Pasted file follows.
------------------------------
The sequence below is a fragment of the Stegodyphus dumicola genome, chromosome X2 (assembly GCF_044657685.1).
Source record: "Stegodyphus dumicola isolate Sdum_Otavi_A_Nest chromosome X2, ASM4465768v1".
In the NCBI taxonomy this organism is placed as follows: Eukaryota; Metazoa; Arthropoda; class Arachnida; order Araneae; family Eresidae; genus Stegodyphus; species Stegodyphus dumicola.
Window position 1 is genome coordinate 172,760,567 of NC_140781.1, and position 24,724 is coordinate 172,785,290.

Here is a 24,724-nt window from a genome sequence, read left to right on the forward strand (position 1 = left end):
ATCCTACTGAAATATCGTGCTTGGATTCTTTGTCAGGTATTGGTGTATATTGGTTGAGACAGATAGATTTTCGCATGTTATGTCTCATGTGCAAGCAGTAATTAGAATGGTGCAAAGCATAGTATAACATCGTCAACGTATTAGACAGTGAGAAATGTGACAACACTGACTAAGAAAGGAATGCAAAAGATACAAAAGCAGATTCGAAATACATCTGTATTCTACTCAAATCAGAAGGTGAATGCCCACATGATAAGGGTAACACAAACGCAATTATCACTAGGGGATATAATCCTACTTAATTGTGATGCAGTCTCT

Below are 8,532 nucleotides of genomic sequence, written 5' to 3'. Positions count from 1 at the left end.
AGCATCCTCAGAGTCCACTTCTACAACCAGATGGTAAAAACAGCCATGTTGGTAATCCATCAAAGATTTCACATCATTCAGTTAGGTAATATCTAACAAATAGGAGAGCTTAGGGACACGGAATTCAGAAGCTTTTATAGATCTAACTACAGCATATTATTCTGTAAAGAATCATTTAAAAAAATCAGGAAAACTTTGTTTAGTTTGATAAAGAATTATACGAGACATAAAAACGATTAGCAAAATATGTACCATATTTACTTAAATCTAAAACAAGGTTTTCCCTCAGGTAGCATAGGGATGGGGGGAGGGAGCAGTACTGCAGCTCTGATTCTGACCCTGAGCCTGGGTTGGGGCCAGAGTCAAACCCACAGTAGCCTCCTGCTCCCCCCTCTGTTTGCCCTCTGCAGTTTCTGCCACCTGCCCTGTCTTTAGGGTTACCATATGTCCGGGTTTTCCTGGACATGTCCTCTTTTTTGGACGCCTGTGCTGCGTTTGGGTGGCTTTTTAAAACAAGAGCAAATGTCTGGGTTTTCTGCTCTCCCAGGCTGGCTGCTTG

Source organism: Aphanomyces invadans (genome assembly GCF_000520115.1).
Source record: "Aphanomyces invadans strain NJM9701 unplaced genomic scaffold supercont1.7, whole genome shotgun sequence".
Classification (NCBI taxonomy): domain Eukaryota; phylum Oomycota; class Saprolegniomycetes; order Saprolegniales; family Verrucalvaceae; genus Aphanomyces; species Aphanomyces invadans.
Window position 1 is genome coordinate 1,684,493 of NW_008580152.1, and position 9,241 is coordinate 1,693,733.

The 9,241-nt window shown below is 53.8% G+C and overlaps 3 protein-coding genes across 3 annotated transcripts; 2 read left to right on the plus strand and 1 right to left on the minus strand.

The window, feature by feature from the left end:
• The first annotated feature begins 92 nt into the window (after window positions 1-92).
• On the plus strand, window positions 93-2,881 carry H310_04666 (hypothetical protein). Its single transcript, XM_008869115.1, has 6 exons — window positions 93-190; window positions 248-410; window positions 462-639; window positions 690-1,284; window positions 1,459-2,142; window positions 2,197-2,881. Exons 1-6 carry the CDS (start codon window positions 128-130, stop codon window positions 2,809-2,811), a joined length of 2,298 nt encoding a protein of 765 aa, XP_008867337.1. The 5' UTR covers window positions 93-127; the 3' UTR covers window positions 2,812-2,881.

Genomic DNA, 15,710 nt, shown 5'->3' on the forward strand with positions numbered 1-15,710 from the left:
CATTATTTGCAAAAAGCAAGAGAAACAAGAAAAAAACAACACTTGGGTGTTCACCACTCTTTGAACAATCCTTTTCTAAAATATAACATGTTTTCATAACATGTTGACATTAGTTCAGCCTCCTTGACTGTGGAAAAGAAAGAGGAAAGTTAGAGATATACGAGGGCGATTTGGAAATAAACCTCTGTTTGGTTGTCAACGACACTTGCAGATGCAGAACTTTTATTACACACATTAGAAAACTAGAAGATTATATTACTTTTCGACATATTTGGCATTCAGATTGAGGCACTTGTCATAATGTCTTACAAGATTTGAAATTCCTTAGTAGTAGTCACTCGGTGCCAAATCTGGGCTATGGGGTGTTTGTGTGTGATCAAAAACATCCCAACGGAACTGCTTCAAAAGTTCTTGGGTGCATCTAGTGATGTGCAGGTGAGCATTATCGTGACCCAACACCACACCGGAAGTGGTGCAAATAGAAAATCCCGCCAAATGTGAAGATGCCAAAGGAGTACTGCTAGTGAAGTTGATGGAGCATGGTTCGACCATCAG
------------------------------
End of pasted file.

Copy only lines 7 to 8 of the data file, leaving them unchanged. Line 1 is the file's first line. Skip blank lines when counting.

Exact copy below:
Below are 8,532 nucleotides of genomic sequence, written 5' to 3'. Positions count from 1 at the left end.
AGCATCCTCAGAGTCCACTTCTACAACCAGATGGTAAAAACAGCCATGTTGGTAATCCATCAAAGATTTCACATCATTCAGTTAGGTAATATCTAACAAATAGGAGAGCTTAGGGACACGGAATTCAGAAGCTTTTATAGATCTAACTACAGCATATTATTCTGTAAAGAATCATTTAAAAAAATCAGGAAAACTTTGTTTAGTTTGATAAAGAATTATACGAGACATAAAAACGATTAGCAAAATATGTACCATATTTACTTAAATCTAAAACAAGGTTTTCCCTCAGGTAGCATAGGGATGGGGGGAGGGAGCAGTACTGCAGCTCTGATTCTGACCCTGAGCCTGGGTTGGGGCCAGAGTCAAACCCACAGTAGCCTCCTGCTCCCCCCTCTGTTTGCCCTCTGCAGTTTCTGCCACCTGCCCTGTCTTTAGGGTTACCATATGTCCGGGTTTTCCTGGACATGTCCTCTTTTTTGGACGCCTGTGCTGCGTTTGGGTGGCTTTTTAAAACAAGAGCAAATGTCTGGGTTTTCTGCTCTCCCAGGCTGGCTGCTTG